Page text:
There are enough birds here to thrill both expert birdwatchers and beginners alike: horned screamers, black-collared hawks, wattled jacanas, parrots, and six different kingfishers among them. But I’m intrigued by the river creatures that are also en route to the Amazon—if they can escape the fishermen’s nets. Over 255 species of freshwater fish live in the rivers of the reserve, and they aren’t alone. Gargantuan crocodile-like caimans slither their bodies onshore in the dark of night, and we soon encounter the fins of grey dolphins slicing through the still water around us. “If you see a frog that looks like a triangle,” our guide kindly mentions, “it’s probably an anaconda’s head.”
The largest fish in the Amazon also swim these waters—the giant arapaima, which can grow up to 225 kilograms. And then there are the piranhas. Vicious herds of red, white, and black piranhas make up a total of 25 different piranha species that swim between here and the end of the Amazon. I never thought I would try to catch them—or, for that matter, eat them for dinner—but one evening at dusk, we set off on skiffs for an impromptu piranha fishing trip. I flick my rod into the water with small pieces of red meat speared onto the end. Nibbles tug at the end, but the little predators make off with the meat each time. Thankfully, other boaters have success and our guides take the largest catch of the day back to the Delfin II for dinner. The roasted piranha is presented on a garnished platter like a trophy; the flesh is light, succulent, and delicious.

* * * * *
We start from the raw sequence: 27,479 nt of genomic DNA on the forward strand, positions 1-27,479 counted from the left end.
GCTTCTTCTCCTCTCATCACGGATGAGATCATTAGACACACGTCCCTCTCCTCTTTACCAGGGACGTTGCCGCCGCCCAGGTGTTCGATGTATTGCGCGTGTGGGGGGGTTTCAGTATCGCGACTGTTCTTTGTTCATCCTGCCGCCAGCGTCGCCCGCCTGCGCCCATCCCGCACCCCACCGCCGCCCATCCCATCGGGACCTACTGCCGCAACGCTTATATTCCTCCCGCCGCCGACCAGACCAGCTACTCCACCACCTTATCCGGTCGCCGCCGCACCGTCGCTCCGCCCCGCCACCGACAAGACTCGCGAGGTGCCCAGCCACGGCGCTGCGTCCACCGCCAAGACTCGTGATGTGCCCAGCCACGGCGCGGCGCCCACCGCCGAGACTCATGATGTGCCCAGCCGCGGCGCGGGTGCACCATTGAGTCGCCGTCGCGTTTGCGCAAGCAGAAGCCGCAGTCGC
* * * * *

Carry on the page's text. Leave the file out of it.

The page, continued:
The jungle is a beautiful organism. It lives and breathes and drinks from the air and the rivers; rain falls on this particular jungle for 250 days out of the year. Lily pads, some reaching two metres in diameter, float in ponds. Locals have a superstition about these: eating the roots helps avoid baldness.
One evening, we go on a night ride to spot caiman, and we watch the elusive creatures slide out of the water. As they turn to glance at the oncoming boat, a flashlight beam hits them in the eyes and they become still, mesmerized and frozen in place. More active is the capybara, the largest rodent in the world, which we glimpse rushing about on the shore. Later, when the engine and floodlights are switched off for stargazing, fireflies reveal themselves against the blackness of the foliage onshore. The jungle is so full of creatures—even the trees are full of sleeping iguanas and three-toed sloths—that I’m glad my bed is on a boat.
These main rivers are not waters you want to swim in, day or night, but then again I never thought a pink dolphin would. With capillaries close to the surface of their gummy exteriors, these dolphins are actually pink and noticeably bigger than their grey counterparts. Dolphins are the masters of the water out here. Not only do the ribereños revere them, but they also don’t eat them because of powerful superstitions, including stillborn children, impotence, and blindness. (The same superstition/conservation technique keeps the sloth from being harmed—only in this case, it’s due to a fear of birthing a lazy child.)
In a skiff, down a vein of the Yanayacu river, we come to a lake and I throw all caution into the depths of the black, sediment-filled waters, and I jump in. (Our guides encourage this, and the lake is a safe place for a dip because it lies far off the main river artery.) Swimming with the dolphins is so otherworldly that I momentarily forget that anacondas live nearby. Sure enough, travelling back to the main river, a pair of men onshore call for us to dock and join them, smiles on their faces. We do, and they proudly show off an acquaintance they made that day: a live anaconda, five metres long, which slithered onto their work site from the jungle. “It’s safe,” they coax me, hanging its tail around one shoulder and placing the heavy, writhing mass around my neck. “He’s friendly.”